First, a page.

There will be some traffic merging inside the McCarthey Athletic Center as Gonzaga steers through preseason practices with an intriguing roster.
The 17-player breakdown: Eight, including three walk-ons, have GU game experience. Center Przemek Karnowski is by far the most experienced with 113 career games but he’s returning from a back injury that limited him to five games last season.
Next in the experience line are guards Josh Perkins (41 games, 29.5 minutes per game) and Silas Melson (67, 16.1 mpg), and center Ryan Edwards (48, 7.4 mpg).
Nine, including five freshmen, have never suited up in a Zag game but three are transfers with more court time than anyone in the program not named Karnowski. Jordan Mathews played in 102 games at Cal, Nigel Williams-Goss averaged 35 minutes in 62 appearances for Washington and Johnathan Williams averaged nearly 28 minutes in 67 games with Missouri.
Williams-Goss, Williams and forward Jeremy Jones, who played in 24 games at Rice in 2014-15, redshirted last year but were able to practice with the team.
“It’s a little different this year than last,” said Brian Michaelson, entering his fourth season as an assistant coach. “There are obviously more bodies and more bodies that haven’t played in a Gonzaga uniform. Within that, there are a lot of details: What lineups work well, what combinations of guards, of bigs, who works best at a certain spot on an offensive play.”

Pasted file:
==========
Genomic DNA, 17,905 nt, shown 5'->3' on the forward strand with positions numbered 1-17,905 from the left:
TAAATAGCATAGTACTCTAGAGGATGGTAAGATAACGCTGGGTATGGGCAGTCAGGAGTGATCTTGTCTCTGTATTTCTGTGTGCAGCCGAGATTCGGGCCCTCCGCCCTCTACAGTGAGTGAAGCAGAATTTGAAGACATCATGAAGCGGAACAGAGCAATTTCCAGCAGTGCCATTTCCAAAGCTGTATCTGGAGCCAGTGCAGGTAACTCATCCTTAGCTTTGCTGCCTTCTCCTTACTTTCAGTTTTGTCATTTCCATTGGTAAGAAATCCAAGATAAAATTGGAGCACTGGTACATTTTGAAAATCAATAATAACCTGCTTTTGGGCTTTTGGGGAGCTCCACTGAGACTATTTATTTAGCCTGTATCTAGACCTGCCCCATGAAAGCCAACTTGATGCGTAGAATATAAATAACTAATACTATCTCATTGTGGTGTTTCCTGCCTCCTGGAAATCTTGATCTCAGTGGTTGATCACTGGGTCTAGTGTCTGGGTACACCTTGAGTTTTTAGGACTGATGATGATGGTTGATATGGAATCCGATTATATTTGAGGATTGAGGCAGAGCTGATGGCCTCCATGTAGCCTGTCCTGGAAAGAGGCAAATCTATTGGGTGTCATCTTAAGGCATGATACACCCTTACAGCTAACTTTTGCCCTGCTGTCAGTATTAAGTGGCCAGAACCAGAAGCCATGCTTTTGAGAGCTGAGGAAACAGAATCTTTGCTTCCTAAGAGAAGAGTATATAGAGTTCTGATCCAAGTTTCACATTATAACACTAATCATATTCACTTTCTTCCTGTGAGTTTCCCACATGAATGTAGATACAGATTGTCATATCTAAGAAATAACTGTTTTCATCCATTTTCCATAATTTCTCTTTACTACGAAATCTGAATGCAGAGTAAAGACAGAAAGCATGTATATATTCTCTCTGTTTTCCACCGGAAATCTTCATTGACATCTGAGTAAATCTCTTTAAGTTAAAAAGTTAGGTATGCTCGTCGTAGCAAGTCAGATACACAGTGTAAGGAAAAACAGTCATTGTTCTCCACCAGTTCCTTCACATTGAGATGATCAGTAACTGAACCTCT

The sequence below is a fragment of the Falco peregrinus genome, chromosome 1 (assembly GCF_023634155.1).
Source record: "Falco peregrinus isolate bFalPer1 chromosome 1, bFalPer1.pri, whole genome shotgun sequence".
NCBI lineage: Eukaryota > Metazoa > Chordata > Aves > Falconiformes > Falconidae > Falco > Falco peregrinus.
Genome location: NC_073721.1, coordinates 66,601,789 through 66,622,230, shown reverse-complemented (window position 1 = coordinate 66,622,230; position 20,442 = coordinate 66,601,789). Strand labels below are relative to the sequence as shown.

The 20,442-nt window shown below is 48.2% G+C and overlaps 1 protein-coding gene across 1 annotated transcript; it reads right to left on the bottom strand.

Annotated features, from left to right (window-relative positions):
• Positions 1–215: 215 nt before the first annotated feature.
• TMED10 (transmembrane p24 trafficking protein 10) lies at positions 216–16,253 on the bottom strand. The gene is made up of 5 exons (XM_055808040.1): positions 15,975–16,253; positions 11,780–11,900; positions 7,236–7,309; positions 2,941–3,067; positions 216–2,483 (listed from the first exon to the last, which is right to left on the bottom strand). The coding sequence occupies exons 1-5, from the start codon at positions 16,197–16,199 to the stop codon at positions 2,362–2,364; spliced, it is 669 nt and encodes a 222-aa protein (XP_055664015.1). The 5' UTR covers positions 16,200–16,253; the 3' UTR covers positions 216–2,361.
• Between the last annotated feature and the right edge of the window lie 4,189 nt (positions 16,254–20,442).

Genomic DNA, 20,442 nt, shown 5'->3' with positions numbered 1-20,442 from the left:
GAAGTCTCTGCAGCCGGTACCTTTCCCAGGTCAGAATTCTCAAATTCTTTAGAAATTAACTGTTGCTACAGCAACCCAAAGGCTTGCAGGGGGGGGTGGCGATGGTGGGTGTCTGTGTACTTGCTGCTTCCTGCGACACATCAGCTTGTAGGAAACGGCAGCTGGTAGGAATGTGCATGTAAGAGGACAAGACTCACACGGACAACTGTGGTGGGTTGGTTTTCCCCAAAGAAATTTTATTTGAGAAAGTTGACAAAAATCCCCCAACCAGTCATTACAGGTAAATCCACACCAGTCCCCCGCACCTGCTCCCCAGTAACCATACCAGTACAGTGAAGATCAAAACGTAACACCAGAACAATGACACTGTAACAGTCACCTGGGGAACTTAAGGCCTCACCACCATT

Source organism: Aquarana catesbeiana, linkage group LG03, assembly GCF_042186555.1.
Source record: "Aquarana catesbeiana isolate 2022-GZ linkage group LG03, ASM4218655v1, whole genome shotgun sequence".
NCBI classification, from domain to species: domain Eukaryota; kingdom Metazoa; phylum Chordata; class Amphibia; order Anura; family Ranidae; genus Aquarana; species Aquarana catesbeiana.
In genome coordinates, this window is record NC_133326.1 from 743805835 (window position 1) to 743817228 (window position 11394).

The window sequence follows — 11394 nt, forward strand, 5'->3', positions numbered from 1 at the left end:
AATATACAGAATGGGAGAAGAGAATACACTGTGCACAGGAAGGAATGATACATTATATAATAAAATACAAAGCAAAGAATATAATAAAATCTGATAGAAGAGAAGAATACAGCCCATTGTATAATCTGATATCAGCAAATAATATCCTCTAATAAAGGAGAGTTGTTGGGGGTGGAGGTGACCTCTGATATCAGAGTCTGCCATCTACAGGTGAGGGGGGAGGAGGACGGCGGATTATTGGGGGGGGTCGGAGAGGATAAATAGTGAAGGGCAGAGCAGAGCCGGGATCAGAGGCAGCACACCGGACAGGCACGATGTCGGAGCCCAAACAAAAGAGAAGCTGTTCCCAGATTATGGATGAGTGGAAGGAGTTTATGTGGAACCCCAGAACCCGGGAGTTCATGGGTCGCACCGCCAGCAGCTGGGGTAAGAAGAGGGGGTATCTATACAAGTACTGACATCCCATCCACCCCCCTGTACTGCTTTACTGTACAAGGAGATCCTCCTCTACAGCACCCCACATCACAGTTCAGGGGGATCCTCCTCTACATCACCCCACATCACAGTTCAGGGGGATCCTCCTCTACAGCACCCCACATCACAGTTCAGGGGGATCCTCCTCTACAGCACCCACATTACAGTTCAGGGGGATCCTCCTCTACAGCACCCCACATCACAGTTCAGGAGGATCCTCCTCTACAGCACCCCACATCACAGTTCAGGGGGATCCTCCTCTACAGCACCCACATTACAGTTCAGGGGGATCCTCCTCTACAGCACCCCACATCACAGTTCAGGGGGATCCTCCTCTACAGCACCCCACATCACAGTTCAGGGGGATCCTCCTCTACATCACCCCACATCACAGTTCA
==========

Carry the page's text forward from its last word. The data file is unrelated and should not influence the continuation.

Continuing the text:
Opening week practices generally launch from the same starting point: Working on the base packages of the offense, defense and rebounding. It won’t be new material for the Zags since the NCAA allows coaches to work with players for eight hours per week during the summer and September.
Freshmen Zach Collins, Zach Norvell and Rui Hachimura were on campus this summer. Mathews was a later arrival because he was completing his degree from Cal.
“Fundamentals, concepts, language that we call certain things,” seventh-year assistant coach Donny Daniels said of the early practice goals. “The other big thing is guys getting to know one another.
“It’s one thing for us to get to know them but the guys are going to be around each other almost 24-7 and you have a lot of different personalities. You’re trying to get a cohesive unit and get them to buy into what we want to do.”
Once base systems are in place, coaches begin adding pages to the playbook at both ends of the floor.
“Whatever you do in that first week or two, you can’t lose that base,” Michaelson said. “They have to retain it and it has to improve while we’re adding layers in the weeks that follow. You might add a handful of plays offensively one week, three more the next.
“Same thing defensively. The three things other than our base package: How are we going to guard a post, an on-ball screen and an off-ball screen? Eventually you get into full-court press and trap packages, transition defense and zone defense. We usually have a couple of different zones.”
Daniels and Michaelson noted that GU tries to recruit high IQ players, which speeds up the learning process.
“They’re doing well, as far as getting up to speed,” Daniels said. “Obviously with the older guys and the new guys are trying to find their shots, what’s a good one and how the coaching staff reacts. We could do some things if we actually had to play a game.”
GU has plenty of preparation time before an exhibition matchup with West Georgia on Nov. 5. The season opener is Nov. 11th against visiting Utah Valley.
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